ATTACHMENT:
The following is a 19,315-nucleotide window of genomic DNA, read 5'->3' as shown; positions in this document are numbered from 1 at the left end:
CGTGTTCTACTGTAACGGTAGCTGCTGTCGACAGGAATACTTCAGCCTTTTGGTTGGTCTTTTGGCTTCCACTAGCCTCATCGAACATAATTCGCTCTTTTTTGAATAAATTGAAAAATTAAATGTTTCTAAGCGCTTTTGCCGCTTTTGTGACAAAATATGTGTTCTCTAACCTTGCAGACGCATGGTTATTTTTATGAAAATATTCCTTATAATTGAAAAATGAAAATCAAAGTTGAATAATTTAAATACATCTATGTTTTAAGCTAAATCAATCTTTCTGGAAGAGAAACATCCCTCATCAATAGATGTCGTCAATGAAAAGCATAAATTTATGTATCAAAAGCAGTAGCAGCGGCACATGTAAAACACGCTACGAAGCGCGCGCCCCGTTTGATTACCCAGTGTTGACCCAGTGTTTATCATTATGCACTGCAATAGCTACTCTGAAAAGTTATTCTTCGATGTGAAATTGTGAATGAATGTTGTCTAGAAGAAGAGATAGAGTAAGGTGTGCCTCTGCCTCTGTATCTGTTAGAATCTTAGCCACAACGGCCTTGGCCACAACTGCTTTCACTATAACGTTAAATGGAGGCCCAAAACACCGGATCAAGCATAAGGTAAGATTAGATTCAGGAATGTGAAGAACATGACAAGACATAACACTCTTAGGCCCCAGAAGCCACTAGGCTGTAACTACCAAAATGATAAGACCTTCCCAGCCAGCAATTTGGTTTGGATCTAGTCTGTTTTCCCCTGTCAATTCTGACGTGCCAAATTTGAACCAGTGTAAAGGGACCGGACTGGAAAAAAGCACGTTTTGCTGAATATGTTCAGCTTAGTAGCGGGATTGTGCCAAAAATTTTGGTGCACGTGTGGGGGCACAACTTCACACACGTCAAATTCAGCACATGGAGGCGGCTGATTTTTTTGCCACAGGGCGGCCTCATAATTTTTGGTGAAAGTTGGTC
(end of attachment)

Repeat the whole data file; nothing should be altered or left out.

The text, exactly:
The following is a 19,315-nucleotide window of genomic DNA, read 5'->3' as shown; positions in this document are numbered from 1 at the left end:
CGTGTTCTACTGTAACGGTAGCTGCTGTCGACAGGAATACTTCAGCCTTTTGGTTGGTCTTTTGGCTTCCACTAGCCTCATCGAACATAATTCGCTCTTTTTTGAATAAATTGAAAAATTAAATGTTTCTAAGCGCTTTTGCCGCTTTTGTGACAAAATATGTGTTCTCTAACCTTGCAGACGCATGGTTATTTTTATGAAAATATTCCTTATAATTGAAAAATGAAAATCAAAGTTGAATAATTTAAATACATCTATGTTTTAAGCTAAATCAATCTTTCTGGAAGAGAAACATCCCTCATCAATAGATGTCGTCAATGAAAAGCATAAATTTATGTATCAAAAGCAGTAGCAGCGGCACATGTAAAACACGCTACGAAGCGCGCGCCCCGTTTGATTACCCAGTGTTGACCCAGTGTTTATCATTATGCACTGCAATAGCTACTCTGAAAAGTTATTCTTCGATGTGAAATTGTGAATGAATGTTGTCTAGAAGAAGAGATAGAGTAAGGTGTGCCTCTGCCTCTGTATCTGTTAGAATCTTAGCCACAACGGCCTTGGCCACAACTGCTTTCACTATAACGTTAAATGGAGGCCCAAAACACCGGATCAAGCATAAGGTAAGATTAGATTCAGGAATGTGAAGAACATGACAAGACATAACACTCTTAGGCCCCAGAAGCCACTAGGCTGTAACTACCAAAATGATAAGACCTTCCCAGCCAGCAATTTGGTTTGGATCTAGTCTGTTTTCCCCTGTCAATTCTGACGTGCCAAATTTGAACCAGTGTAAAGGGACCGGACTGGAAAAAAGCACGTTTTGCTGAATATGTTCAGCTTAGTAGCGGGATTGTGCCAAAAATTTTGGTGCACGTGTGGGGGCACAACTTCACACACGTCAAATTCAGCACATGGAGGCGGCTGATTTTTTTGCCACAGGGCGGCCTCATAATTTTTGGTGAAAGTTGGTC